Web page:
Fig. 9
Fig. 9
Properties of NapA from representative organisms from each class of proteobacteria: alpha (α), beta (β), gamma (γ), delta (d), and epsilon (e). One representative organism from each proteobacteria is presented, though multiple organisms were evaluated from each class. C. jejuni NapA structure was generated from the 1OGY structure following standard homology modeling technique using MOE software. Pymol was used in aligning protein structures, calculate and graph electrostatic potential and rendered images.
Fig. 10
Fig. 10
Proposed catalytic mechanism of NapA of D. desulfuricans (A) and E. coli (B).
Fig. 11
Fig. 11
Proposed catalytic mechanism of respiratory nitrate reductase as suggested by Marangon et al.
Fig. 12
Fig. 12
A minimalistic mechanistic proposal for periplasmic nitrate reductase.
Fig. 13
Fig. 13
Proposed structures of the active sites of ‘high-g’, ‘very-high-g’ and ‘low-g’ species.
Fig. 14
Fig. 14
The proposed routes of electron transport to NapAB from quinone pool during nitrate reduction. Electrons can be transferred from menaquinone (MQH2) or ubiquinone (UQH2) with in the inner membrane by a quinone oxidase (i.e., NapC or NapH). Electrons are transported to NapAB via NapC, NapGH or NapCGH.
Fig. 15
Fig. 15
The protein structure of E. coli NapD in complex with the N-terminus of NapA. The protein backbone, of NapD (blue) and NapA (red), is displayed as a ribbon. The location of the two arginine residues (RR), for which the TAT leader sequence is named, is on the N-terminus of NapA. The figure the NMR solution structure (PDB ID: 2PQ4 was created using VMD (version 1.8.7) software.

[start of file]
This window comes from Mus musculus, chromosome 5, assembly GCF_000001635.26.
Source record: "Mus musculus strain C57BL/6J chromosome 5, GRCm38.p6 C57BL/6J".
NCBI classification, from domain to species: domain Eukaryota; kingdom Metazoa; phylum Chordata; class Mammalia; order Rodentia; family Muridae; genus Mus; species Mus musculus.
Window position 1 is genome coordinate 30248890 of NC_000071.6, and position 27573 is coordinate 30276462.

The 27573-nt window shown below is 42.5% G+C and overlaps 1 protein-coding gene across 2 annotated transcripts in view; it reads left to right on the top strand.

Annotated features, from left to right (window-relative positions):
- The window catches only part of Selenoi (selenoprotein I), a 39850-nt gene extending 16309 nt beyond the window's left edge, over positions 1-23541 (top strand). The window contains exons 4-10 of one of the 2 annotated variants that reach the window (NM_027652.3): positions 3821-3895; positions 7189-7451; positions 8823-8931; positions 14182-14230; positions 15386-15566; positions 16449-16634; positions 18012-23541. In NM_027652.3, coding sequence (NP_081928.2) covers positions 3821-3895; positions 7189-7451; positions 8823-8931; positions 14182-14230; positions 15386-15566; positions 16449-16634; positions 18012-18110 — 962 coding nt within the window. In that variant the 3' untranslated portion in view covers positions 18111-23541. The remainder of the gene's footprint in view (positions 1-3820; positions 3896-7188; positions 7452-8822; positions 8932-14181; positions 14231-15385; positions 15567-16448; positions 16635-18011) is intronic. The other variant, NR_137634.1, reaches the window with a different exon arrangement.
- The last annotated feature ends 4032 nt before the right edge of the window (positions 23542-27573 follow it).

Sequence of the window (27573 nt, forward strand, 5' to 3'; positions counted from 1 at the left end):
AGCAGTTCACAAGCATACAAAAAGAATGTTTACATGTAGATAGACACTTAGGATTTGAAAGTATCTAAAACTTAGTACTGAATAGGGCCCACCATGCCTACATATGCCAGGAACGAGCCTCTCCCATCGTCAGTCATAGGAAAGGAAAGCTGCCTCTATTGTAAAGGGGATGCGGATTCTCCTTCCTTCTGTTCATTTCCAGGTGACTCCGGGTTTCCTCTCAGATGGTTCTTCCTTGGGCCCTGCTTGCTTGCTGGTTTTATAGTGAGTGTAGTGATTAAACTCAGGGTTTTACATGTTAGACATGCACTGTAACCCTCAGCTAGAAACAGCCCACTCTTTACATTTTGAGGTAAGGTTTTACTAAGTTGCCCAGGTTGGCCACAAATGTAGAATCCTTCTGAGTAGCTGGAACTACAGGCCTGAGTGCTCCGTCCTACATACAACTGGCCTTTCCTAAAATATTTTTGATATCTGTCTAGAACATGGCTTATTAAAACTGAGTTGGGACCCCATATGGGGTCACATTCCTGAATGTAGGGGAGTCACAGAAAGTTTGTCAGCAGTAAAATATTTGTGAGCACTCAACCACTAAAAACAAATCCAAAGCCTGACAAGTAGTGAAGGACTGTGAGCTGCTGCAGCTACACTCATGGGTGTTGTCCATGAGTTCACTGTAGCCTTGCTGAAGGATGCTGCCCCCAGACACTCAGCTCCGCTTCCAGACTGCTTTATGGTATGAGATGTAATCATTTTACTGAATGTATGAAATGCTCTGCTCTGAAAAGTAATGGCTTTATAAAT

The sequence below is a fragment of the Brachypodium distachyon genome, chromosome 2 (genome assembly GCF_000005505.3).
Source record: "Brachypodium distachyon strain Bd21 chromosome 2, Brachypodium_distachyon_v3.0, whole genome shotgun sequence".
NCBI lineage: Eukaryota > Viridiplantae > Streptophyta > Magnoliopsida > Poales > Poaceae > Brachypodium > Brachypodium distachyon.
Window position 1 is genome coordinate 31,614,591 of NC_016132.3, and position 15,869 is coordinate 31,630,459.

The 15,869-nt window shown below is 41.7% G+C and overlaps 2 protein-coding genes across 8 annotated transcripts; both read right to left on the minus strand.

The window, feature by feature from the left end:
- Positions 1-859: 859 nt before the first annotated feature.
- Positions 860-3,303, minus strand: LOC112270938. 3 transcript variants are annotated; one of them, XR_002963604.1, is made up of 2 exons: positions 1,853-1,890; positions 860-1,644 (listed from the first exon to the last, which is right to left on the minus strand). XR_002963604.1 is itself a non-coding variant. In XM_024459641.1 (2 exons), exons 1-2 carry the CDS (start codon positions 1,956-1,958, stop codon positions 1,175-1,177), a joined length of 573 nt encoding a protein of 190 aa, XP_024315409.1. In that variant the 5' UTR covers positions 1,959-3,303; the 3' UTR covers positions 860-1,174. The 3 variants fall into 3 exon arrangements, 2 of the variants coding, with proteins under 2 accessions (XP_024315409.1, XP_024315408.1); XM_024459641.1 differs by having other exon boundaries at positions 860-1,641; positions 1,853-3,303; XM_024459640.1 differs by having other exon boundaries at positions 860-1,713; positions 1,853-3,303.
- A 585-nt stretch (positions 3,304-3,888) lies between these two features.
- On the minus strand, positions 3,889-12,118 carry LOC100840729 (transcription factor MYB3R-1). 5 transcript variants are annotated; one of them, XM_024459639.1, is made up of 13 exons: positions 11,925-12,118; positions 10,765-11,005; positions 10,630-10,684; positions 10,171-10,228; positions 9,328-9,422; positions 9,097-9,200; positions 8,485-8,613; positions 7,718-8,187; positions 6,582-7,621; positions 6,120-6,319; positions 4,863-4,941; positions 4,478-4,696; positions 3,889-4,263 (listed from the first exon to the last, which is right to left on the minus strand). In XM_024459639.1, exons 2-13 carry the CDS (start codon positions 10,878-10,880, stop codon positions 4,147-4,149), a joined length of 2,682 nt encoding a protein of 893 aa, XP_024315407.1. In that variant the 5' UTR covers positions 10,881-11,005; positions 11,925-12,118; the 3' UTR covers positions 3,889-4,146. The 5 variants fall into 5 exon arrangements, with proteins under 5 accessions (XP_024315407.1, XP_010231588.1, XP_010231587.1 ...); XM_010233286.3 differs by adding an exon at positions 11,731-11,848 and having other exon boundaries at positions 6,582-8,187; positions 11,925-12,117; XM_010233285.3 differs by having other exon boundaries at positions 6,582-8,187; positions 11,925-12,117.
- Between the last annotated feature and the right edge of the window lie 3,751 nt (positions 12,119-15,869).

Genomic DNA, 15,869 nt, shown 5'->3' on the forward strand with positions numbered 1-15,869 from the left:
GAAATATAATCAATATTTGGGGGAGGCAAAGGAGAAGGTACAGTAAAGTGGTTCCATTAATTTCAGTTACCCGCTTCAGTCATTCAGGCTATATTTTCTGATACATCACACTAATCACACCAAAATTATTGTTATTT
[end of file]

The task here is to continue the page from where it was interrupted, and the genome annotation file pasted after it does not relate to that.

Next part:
Fig. 16
Fig. 16
Representative examples of the nap operon gene content and organization. Each nap gene (arrow) was identified by performing a blast search of the NCBI database, (*) indicates organisms that encode two nap operons.
Fig. 17
Fig. 17
Transcriptional regulation of the nap operon, and the pyranopterin and [4Fe–4S] cofactor biogenesis operons. Note that not all regulatory effects are present in the same organism. Proteins directly regulating the nap operon transcription are connected to “NapA” with a dashed line (–), and those that affect the cofactor biogenesis operons are connected to the specific operons by a double dashed line (==). The operons for pyranopterin and [4Fe–4S] cofactor biogenesis (blue) are moaABCDE and iscRSUA-hscBA-fdx, respectively. Lines with arrow (→) denote a positive regulatory effect, i.e., up-regulation, in the presence of the associated environmental signal; negative effects, i.e., down-regulation, is indicated with circle lines (−•). Concentration dependent regulation is indicated with brackets surrounding the chemical, for example [O2].
Fig. 18
Fig. 18
Phylogenic tree of NapA using 292 protein sequences. Positions containing gaps were eliminated, yielding a total of 600 amino acid positions in the final dataset. MEGA5 software was used for alignments and phylogenetic analyses. Formate dehydrogenase (FDH) was included in the analysis as an outlier. Three assimilatory nitrate reductases (Nas) were also included for reference. NapA sequences were collected from the NCBI database. Branches corresponding to similar species (sp.) or subspecies (ssp.) are collapsed. Branches are colored according to the phyla of proteobacteria: alpha (aqua); beta (navy blue); gamma (green); delta (orange); epsilon (red); non-proteobacteria (grey). Branch nodes are colored red (NapH); blue (NapC); red/blue (NapH + NapC); grey (no quinone oxidase). Diagrams at the four corners display the topology of the different Nap forms with respect to the periplasmic membrane and correspond to the node colors. Open circles represent NapA sequences from organisms where complete nap operon content is unknown.

Similar articles

See all similar articles

Cited by 39 PubMed Central articles

See all "Cited by" articles

Publication types

MeSH terms

Feedback